You’ve probably been looking for a 5k training plan. There’s lots out there and a few on this site. You’re not an elite runner by a long chalk but you’d like to improve your 5k times at your local parkrun.
Thing is, all those plans take up so much time and have you running many hours and days a week. They will work but….you have a life.
Towards the end of last year I improved my approx 80% age graded time by 20 seconds in 4 months. Great so what? you might ask. Well I did that doing less than 3 hours of running a week and that includes warming up.
Obviously there is scope for much greater improvement than that by more and more-focussed training. But my point is that even when you think you have plateaud or nearly plateaud there is still actually quite a lot of scope for improvement with the right kind of training.
Now admittedly I was doing other training as well which would have helped me. But at the same time, an 80% age graded time would be classed as very respectable by most people. (Well until a lady I knew did about 90% that was what I thought too). So 20 seconds improvement is good and I reckon if I really tried for that PB there was another 10 seconds to be had on the day.
So what was my plan? Well not much training on form, although I probably need it. No gym training. A bit of plyometrics every now and then.
I followed standard periodicity in my training. IE I have 3 weeks of gradually increasing effort and a 4th week of relatively rested training. I never run on consecutive days (in the period in question at any rate). I do ZERO long slow runs as my base has already been built up in previous periods (and I am slower today as a result). MY Monday session might be broadly the same as next Monday’s but that’s it…after that I would do a different session (ie a different stimulus). And even going form one Monday to the next the second week’s session would have perhaps a shorter rest period or slightly longer interval (but not speed).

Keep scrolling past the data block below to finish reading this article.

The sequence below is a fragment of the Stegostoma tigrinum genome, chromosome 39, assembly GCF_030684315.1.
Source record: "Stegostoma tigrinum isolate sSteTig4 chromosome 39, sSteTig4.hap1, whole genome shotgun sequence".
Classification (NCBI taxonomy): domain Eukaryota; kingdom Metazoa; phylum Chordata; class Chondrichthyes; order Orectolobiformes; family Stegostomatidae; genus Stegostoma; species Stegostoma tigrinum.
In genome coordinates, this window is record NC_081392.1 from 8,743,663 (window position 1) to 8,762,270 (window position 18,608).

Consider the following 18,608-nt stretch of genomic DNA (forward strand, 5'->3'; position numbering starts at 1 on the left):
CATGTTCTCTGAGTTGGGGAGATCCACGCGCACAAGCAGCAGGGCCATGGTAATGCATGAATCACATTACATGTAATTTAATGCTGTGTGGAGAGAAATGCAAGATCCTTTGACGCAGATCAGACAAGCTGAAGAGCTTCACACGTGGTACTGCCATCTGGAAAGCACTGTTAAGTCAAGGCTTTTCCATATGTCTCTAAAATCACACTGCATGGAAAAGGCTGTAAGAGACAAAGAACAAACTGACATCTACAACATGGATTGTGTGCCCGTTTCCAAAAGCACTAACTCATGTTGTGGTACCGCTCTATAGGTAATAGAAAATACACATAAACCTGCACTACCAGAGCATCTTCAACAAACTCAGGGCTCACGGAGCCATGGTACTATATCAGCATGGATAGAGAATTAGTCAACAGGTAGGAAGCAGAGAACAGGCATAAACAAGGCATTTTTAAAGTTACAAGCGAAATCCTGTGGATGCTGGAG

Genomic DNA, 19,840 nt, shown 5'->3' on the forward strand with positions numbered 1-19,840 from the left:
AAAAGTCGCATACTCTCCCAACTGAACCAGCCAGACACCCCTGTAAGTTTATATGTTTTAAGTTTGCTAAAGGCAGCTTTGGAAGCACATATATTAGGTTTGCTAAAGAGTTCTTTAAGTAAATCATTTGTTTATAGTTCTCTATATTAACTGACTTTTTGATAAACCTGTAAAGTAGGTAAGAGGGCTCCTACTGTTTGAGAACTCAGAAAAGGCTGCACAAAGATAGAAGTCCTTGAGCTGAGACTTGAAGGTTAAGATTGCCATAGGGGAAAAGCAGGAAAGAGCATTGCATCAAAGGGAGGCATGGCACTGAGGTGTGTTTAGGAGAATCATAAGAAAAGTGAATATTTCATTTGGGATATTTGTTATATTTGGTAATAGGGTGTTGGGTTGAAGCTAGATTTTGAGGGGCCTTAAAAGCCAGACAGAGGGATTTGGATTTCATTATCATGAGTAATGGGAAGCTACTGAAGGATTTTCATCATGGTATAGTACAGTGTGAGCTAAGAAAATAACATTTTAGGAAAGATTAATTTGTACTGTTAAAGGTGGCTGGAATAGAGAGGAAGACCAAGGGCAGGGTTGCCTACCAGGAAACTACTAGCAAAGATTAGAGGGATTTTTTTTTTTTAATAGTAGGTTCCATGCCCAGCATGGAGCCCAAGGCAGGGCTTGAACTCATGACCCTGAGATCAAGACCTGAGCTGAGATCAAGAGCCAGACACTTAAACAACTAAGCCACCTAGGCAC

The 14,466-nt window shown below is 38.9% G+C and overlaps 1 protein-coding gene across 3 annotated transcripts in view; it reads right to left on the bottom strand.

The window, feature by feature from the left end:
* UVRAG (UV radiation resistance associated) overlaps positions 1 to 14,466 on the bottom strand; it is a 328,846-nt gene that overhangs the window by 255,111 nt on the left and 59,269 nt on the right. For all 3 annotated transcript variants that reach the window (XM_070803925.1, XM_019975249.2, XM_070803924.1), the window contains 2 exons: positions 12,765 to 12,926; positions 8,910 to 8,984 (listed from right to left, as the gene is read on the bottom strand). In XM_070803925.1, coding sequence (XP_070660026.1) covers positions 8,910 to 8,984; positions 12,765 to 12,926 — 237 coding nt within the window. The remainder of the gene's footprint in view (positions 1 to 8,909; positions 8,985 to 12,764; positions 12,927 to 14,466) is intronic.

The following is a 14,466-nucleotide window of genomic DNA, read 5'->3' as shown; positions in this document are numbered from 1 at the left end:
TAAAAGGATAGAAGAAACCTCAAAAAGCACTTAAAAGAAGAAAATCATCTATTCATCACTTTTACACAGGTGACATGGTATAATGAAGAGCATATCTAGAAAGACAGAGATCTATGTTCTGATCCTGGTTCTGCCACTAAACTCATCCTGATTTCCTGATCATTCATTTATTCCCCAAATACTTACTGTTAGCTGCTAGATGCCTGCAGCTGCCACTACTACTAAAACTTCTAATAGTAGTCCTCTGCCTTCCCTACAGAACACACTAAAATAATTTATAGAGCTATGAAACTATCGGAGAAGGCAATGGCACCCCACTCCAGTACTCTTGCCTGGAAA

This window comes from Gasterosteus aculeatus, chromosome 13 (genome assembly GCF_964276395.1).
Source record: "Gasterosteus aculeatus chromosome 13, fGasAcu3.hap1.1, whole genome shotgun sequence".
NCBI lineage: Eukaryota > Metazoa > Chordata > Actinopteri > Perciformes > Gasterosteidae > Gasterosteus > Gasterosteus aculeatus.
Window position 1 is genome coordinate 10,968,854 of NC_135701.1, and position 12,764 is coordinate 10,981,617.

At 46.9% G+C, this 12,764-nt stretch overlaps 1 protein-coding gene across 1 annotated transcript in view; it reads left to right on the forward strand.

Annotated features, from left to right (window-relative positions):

Each week I will run at target race pace at some point. As race day approaches there is more speed work but I am mindful that the most effective period for training is about 2 weeks prior to race day and tht, furthermore, sufficient taper is needed to be fully rested and raring to go on the day.
But I think most importantly much of the work in the first 8 weeks is at or below my comfort line which is roughly my LTHR.
I even think that is the area where I need to make further improvements in my current training.
If you don’t know what LTHR and VO2max are then you need to do a bit of research and get a heart rate monitor!
- 5k parkrun – well off my PB…why? (the5krunner.com)
- 5k parkruns – how good are you? (the5krunner.com)
- 5k Runs & Races For Kids: 8, 9 10 year olds too young? Parkrun running (the5krunner.com)
- Bushy Parkrun – Mark Spitz & Ed Moses To Run (the5krunner.com)
- 5k – that parkrun made my legs hurt (the5krunner.com)
- parkruns (midlandmasters.com)
- 5k times way down: what’s happening? (the5krunner.com)